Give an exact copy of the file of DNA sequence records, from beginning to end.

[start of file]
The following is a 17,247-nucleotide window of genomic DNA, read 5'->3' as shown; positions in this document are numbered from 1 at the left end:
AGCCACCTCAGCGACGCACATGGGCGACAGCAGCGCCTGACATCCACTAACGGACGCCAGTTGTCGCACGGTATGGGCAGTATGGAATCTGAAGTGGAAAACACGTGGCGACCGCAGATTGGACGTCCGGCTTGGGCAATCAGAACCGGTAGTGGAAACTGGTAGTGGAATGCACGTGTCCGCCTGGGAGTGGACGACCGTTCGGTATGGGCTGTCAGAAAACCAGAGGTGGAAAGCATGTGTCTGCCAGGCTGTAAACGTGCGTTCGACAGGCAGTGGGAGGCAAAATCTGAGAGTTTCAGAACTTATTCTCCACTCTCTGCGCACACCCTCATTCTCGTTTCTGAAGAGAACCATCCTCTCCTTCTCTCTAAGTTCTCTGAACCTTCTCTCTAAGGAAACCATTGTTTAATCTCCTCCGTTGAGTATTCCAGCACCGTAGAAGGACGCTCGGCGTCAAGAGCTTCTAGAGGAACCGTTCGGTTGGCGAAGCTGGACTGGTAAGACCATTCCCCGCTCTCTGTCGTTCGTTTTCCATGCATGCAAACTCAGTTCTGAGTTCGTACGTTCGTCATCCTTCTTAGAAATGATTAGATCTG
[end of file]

The following is a 17,247-nucleotide window of genomic DNA, read 5'->3' as shown; positions in this document are numbered from 1 at the left end:
AGCCACCTCAGCGACGCACATGGGCGACAGCAGCGCCTGACATCCACTAACGGACGCCAGTTGTCGCACGGTATGGGCAGTATGGAATCTGAAGTGGAAAACACGTGGCGACCGCAGATTGGACGTCCGGCTTGGGCAATCAGAACCGGTAGTGGAAACTGGTAGTGGAATGCACGTGTCCGCCTGGGAGTGGACGACCGTTCGGTATGGGCTGTCAGAAAACCAGAGGTGGAAAGCATGTGTCTGCCAGGCTGTAAACGTGCGTTCGACAGGCAGTGGGAGGCAAAATCTGAGAGTTTCAGAACTTATTCTCCACTCTCTGCGCACACCCTCATTCTCGTTTCTGAAGAGAACCATCCTCTCCTTCTCTCTAAGTTCTCTGAACCTTCTCTCTAAGGAAACCATTGTTTAATCTCCTCCGTTGAGTATTCCAGCACCGTAGAAGGACGCTCGGCGTCAAGAGCTTCTAGAGGAACCGTTCGGTTGGCGAAGCTGGACTGGTAAGACCATTCCCCGCTCTCTGTCGTTCGTTTTCCATGCATGCAAACTCAGTTCTGAGTTCGTACGTTCGTCATCCTTCTTAGAAATGATTAGATCTG